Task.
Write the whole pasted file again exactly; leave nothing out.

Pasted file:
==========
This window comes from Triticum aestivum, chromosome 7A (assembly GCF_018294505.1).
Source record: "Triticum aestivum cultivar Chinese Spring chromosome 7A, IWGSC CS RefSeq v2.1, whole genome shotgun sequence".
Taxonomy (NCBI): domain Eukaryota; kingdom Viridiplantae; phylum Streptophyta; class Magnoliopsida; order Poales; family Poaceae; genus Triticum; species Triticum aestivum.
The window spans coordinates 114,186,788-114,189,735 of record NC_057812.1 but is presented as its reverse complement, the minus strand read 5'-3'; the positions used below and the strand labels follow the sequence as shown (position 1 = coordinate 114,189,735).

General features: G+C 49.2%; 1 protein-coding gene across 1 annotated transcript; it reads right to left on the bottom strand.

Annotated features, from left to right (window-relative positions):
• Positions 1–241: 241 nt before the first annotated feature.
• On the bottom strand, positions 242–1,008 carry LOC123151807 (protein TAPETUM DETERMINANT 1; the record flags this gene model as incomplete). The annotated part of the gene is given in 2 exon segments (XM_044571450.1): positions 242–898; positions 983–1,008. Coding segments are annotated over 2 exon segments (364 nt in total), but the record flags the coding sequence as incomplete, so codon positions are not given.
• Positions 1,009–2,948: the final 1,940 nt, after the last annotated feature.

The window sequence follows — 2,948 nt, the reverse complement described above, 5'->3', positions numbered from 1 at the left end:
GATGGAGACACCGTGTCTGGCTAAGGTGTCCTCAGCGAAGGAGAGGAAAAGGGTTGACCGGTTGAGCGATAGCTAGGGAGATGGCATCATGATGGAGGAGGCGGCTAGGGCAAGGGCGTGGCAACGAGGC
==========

This window comes from Triticum aestivum, chromosome 7A (assembly GCF_018294505.1).
Source record: "Triticum aestivum cultivar Chinese Spring chromosome 7A, IWGSC CS RefSeq v2.1, whole genome shotgun sequence".
Taxonomy (NCBI): domain Eukaryota; kingdom Viridiplantae; phylum Streptophyta; class Magnoliopsida; order Poales; family Poaceae; genus Triticum; species Triticum aestivum.
The window spans coordinates 114,186,788-114,189,735 of record NC_057812.1 but is presented as its reverse complement, the minus strand read 5'-3'; the positions used below and the strand labels follow the sequence as shown (position 1 = coordinate 114,189,735).

General features: G+C 49.2%; 1 protein-coding gene across 1 annotated transcript; it reads right to left on the bottom strand.

Annotated features, from left to right (window-relative positions):
• Positions 1–241: 241 nt before the first annotated feature.
• On the bottom strand, positions 242–1,008 carry LOC123151807 (protein TAPETUM DETERMINANT 1; the record flags this gene model as incomplete). The annotated part of the gene is given in 2 exon segments (XM_044571450.1): positions 242–898; positions 983–1,008. Coding segments are annotated over 2 exon segments (364 nt in total), but the record flags the coding sequence as incomplete, so codon positions are not given.
• Positions 1,009–2,948: the final 1,940 nt, after the last annotated feature.

The window sequence follows — 2,948 nt, the reverse complement described above, 5'->3', positions numbered from 1 at the left end:
GATGGAGACACCGTGTCTGGCTAAGGTGTCCTCAGCGAAGGAGAGGAAAAGGGTTGACCGGTTGAGCGATAGCTAGGGAGATGGCATCATGATGGAGGAGGCGGCTAGGGCAAGGGCGTGGCAACGAGGC